Testing and Auditions

flower3 copy

I don’t think the yellow will work for gerbera daisies but it makes for one hell of a black eyed Susan! The bottom fabric is reading as a dark grey but it’s actually the leading contender as a dark mottled blue. This will end up as a postcard eventually and the search for the right daisy yellow continues.

Two Fish


Turned another koi test piece into a postcard. I think I’ve found the right combination now, the high metallic blue with the larger glass beads shows up just right. I finished this edge with some Japanese Koro felting yarn but the machine flattened it more than I had intended. If I’m going to use it, it will have to be attached by hand for the effect I’m looking for.

A Little Nibble


I’m hoping that this little guy represents the beginning of a finishing binge. It may be a simple little postcard but this is the first piece of art that I’ve completed in much longer than I care to admit.

Roughly 4″x6″ he’s a thread and quilting study for a larger piece and a way to brush the dust off of my free motion skills!

Genevieve as Alice

Alice in the Leo Mol Forest. Trying to keep her ugly apron clean by standing on the bench.

But don’t look at her without her wig… And only in pins, not even a basting stitch in sight.

Or socks. Silly little rayon socks with lace. Never before attempted but, happily, the easiest part of the entire ensemble.


Thank Meag for letting me work with her girl.

Practice, Practice, Practice

English Paper Piecing. There was (is) a woman in London who buys two lottery tickets a week. Using this technique, each ticket will yield two very fussily cut hexagons which she attaches to the quilt that she’s been assembling for years, four tickets a week (usually). I’m fascinated by scale and her quilt already measured 4’x 10′ with no plans on stopping.

The tickets from the beginning had already softened to the crushed velvet paper texture, the colours already fading. My colours start bright, an isometric interpretation.

Broderie Perse

I’ve been stalling on this one, I must confess. It was not a completely new technique, I’ve appliqued before, I’ve collaged before. I envisioned natural browns and reds against the orange, falling maple leafs. I hated it.

Bipartite leaves later, complementary colours switched and I love it.

Closer and Closer

I believe that I mentioned a wedding cake in January, I should have the kinks worked out by then.  This is my flower in its more natural habitat.  Just to give a little scale, that particular cake is 10″ across, a gorgeous pale blue. My Furies weren’t happy with the flower but my student was so they can suck it.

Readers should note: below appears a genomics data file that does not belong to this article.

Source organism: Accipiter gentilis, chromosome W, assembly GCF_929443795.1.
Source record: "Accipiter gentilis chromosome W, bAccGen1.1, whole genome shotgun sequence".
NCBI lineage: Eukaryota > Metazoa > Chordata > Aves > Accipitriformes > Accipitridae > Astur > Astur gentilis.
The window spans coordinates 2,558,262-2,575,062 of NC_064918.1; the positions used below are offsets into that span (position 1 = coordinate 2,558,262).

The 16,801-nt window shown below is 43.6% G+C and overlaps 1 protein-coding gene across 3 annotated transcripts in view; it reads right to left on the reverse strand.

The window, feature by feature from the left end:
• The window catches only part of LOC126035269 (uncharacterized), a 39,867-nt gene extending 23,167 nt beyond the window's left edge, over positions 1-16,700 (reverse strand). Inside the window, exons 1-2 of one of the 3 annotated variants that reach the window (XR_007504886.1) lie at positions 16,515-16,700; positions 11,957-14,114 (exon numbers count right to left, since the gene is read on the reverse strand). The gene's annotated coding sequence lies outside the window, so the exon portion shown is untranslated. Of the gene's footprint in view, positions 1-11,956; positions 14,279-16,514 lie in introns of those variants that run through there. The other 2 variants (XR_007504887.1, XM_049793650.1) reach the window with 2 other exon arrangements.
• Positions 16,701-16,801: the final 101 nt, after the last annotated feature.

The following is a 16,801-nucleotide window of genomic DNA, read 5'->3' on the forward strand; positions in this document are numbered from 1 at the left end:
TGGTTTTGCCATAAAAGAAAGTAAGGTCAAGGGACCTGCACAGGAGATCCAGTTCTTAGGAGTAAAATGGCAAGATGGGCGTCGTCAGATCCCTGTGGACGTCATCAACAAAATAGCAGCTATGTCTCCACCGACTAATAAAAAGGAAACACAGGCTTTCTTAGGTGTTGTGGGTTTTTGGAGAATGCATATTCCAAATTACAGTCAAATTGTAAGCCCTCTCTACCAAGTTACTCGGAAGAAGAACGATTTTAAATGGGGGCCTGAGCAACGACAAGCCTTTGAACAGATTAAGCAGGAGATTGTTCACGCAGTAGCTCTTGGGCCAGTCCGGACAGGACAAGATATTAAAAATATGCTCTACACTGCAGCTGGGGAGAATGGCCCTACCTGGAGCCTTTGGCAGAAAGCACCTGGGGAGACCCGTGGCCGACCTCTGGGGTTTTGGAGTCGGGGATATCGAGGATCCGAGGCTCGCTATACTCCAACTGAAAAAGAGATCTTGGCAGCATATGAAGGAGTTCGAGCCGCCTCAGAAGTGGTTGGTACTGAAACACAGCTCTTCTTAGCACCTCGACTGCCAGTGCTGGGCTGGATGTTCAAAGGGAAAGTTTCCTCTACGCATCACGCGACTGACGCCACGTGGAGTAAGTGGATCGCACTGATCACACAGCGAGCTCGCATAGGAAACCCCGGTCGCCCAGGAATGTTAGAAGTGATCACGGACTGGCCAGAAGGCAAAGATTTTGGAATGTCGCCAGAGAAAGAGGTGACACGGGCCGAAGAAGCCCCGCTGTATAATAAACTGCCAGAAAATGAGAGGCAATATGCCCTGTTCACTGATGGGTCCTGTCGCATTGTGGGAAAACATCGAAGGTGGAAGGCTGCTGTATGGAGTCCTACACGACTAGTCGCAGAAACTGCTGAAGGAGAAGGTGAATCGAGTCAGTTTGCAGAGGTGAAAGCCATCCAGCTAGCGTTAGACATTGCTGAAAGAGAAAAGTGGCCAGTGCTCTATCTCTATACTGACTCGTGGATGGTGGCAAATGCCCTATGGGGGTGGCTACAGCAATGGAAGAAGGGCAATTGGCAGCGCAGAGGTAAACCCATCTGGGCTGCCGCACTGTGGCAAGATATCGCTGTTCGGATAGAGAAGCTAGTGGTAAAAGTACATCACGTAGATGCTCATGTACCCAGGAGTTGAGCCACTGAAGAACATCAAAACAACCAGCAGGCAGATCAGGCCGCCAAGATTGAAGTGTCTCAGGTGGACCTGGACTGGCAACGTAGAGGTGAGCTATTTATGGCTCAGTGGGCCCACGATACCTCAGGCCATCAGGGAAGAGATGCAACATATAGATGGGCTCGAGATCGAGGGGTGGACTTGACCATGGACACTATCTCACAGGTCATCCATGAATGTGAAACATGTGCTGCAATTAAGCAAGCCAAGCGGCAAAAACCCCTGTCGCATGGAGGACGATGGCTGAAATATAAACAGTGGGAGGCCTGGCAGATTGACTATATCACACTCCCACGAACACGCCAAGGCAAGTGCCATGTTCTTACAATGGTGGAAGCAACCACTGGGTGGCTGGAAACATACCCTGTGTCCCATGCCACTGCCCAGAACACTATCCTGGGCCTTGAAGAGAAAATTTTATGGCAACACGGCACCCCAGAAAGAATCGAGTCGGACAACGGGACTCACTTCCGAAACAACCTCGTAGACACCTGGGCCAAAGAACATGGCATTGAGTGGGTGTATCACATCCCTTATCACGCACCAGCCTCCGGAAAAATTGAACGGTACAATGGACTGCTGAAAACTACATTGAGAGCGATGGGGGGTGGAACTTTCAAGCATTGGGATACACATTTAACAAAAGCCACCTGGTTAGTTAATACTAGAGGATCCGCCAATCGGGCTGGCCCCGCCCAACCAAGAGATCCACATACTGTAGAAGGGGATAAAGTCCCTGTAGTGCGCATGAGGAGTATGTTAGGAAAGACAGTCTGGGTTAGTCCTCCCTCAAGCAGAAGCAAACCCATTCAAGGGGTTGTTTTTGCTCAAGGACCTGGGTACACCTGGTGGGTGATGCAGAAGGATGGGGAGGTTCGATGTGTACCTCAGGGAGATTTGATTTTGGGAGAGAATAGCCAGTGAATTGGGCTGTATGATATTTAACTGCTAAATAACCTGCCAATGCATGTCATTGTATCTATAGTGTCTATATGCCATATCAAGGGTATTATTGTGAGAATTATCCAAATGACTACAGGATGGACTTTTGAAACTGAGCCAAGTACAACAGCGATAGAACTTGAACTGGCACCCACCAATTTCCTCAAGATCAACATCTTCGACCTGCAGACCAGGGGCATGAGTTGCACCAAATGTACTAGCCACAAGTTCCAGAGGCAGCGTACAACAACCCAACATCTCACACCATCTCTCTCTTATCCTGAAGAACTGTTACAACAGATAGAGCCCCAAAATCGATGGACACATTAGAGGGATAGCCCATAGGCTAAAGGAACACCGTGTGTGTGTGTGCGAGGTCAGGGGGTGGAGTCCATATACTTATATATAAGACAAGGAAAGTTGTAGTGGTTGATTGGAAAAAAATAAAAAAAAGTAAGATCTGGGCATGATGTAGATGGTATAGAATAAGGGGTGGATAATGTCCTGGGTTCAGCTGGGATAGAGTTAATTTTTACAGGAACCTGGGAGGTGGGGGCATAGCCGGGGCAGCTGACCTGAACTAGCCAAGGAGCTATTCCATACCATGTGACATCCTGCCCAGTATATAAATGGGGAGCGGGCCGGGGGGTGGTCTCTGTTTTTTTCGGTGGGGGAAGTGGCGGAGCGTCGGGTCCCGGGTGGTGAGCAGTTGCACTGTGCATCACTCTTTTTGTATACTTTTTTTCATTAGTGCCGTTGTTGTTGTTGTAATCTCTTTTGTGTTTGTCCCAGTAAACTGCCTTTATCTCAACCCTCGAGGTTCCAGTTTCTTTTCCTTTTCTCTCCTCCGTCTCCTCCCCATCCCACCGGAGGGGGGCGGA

Paintstiks and Exacto Blades

Barn Swallow PrintNo, that is spelled correctly.

This is the palest little barn swallow done in oil on cotton using Shiva Paintstiks (I continue to spell them Painstiks when I don’t pay attention).

They are fun. They form a skin like tomato soup across the top except you wipe it off with a paper towel instead of trying to stir it back into your bowl.  The colour slicks onto the freezer paper and I get to actually apply it to the fabric with an old toothbrush. A toothbrush, I love it.

I played with acrylics again today as well.  Making stamps out of foam, using my exacto blade like a precision weapon although I worry that I’m going to try to tuck it into my hair like I do pens. I used my best sushi platter as a palette and an old sugar bowl to hold my brush water.

I ran out to the garden to try to take a picture of a painting in the overcast filtered light but it began to rain and I had to hide my camera and my phone under my clothes to keep them dry while my braids dripped down the back of my neck.  I love my life.

What A Day Part 2

Transfer PrintingThis bright little image represents the non-cake part of my day. Four cakes in 12 hours is too much for any one little human brain (GAL notwithstanding) so any activities tonight were going to have to fail the have-to-think-about-it test. No thought required or requested.

The technique is transfer printing and it uses plain old printer paper.  It only works on polyester and it takes for-bloody-ever to do.  Polyester melts at high temperature so the ironing required to make this thing work out has to be done at a really low heat.

I think this looks neat but if I have to be ironing for a long time, I want the hiss and the steam and that means something a little sturdier than this slippery, slide-y, creamy white softness.  Why is polyester bad again? This feels lovely.